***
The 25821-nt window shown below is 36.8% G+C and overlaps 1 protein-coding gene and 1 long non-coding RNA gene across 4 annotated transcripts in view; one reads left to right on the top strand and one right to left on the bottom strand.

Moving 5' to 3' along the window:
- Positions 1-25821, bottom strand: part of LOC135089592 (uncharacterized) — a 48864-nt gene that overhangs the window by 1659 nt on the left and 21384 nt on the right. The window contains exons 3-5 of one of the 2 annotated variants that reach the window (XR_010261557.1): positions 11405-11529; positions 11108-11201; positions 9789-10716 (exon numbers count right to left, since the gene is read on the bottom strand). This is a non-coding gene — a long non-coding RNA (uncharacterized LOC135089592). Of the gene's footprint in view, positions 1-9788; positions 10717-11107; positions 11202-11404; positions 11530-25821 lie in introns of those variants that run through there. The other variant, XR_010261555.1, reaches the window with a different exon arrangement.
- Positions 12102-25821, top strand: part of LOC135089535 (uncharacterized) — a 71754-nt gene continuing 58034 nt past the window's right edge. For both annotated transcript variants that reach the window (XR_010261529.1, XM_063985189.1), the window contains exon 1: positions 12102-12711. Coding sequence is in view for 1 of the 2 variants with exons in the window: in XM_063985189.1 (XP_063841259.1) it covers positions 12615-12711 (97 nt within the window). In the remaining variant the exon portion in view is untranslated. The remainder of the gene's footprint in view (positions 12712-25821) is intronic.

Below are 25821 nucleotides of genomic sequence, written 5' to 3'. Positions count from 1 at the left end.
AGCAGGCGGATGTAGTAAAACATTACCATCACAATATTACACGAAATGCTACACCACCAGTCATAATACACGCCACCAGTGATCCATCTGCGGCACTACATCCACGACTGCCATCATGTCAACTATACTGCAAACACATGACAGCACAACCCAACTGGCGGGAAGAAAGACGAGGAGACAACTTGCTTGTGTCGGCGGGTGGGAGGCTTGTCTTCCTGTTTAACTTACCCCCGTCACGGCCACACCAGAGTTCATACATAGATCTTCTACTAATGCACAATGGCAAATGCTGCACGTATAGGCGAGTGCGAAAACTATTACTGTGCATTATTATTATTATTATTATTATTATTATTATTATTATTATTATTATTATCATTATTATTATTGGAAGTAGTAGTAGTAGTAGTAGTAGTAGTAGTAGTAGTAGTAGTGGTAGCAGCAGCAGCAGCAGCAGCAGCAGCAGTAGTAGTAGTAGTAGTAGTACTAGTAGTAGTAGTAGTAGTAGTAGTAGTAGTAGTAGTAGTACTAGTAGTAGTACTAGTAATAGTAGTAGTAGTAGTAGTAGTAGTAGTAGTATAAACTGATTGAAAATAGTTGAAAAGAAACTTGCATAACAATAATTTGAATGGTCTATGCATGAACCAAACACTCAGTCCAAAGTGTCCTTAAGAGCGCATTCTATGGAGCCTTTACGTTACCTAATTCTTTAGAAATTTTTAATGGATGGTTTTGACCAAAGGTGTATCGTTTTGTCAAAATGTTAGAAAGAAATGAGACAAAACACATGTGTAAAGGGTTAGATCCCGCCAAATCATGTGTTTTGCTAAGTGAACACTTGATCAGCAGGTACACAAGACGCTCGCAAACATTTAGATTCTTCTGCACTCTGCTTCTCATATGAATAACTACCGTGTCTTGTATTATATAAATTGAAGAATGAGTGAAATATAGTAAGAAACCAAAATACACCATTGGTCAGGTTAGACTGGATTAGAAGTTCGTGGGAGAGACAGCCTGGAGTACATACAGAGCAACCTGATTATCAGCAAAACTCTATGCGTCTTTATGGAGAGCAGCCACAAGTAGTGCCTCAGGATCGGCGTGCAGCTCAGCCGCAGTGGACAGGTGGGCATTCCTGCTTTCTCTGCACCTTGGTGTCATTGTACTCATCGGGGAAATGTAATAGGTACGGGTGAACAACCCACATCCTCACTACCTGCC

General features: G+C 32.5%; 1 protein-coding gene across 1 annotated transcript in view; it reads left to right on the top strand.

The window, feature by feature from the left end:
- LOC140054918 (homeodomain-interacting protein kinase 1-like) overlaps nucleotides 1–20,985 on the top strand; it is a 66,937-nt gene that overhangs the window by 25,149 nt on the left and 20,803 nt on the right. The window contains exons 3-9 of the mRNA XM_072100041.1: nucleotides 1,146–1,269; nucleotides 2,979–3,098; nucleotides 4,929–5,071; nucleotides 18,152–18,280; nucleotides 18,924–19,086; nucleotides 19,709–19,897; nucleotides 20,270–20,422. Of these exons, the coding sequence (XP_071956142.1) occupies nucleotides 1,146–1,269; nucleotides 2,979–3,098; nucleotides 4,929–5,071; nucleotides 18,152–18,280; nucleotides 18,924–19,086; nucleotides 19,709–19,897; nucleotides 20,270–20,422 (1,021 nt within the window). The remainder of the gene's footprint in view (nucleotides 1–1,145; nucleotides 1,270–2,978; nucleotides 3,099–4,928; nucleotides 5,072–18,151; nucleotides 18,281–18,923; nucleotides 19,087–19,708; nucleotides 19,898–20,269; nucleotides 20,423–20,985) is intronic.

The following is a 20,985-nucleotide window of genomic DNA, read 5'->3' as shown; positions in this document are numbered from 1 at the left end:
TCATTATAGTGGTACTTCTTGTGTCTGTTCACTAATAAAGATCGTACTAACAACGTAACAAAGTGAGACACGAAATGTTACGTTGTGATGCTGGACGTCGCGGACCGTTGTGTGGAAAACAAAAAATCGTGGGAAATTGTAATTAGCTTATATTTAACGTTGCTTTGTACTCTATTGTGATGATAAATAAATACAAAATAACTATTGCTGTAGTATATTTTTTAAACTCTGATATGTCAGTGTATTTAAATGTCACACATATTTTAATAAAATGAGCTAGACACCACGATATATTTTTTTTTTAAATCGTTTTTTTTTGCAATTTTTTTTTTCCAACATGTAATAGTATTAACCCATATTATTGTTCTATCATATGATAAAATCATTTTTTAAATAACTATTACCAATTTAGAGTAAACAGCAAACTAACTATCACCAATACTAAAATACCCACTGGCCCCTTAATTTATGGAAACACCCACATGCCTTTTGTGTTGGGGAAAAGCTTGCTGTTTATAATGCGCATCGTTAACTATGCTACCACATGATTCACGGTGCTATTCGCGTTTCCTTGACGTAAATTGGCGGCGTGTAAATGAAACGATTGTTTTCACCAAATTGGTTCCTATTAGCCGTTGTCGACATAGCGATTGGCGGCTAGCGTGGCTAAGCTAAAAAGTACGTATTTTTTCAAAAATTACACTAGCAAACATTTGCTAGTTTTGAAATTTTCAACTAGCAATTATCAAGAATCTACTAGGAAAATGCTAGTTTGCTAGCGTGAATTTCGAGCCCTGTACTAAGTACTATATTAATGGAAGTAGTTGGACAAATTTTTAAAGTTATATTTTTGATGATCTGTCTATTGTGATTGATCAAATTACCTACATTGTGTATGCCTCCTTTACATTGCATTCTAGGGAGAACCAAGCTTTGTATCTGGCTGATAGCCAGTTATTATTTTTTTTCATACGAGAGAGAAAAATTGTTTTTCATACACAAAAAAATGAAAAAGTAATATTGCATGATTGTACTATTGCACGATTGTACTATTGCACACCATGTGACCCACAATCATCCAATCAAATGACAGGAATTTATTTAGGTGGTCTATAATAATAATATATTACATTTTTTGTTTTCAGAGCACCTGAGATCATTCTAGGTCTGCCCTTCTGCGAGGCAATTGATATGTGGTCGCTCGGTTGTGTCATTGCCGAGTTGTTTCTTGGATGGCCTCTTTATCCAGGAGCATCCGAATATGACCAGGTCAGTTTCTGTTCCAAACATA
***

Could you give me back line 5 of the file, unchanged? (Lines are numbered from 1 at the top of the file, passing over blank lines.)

Below are 25821 nucleotides of genomic sequence, written 5' to 3'. Positions count from 1 at the left end.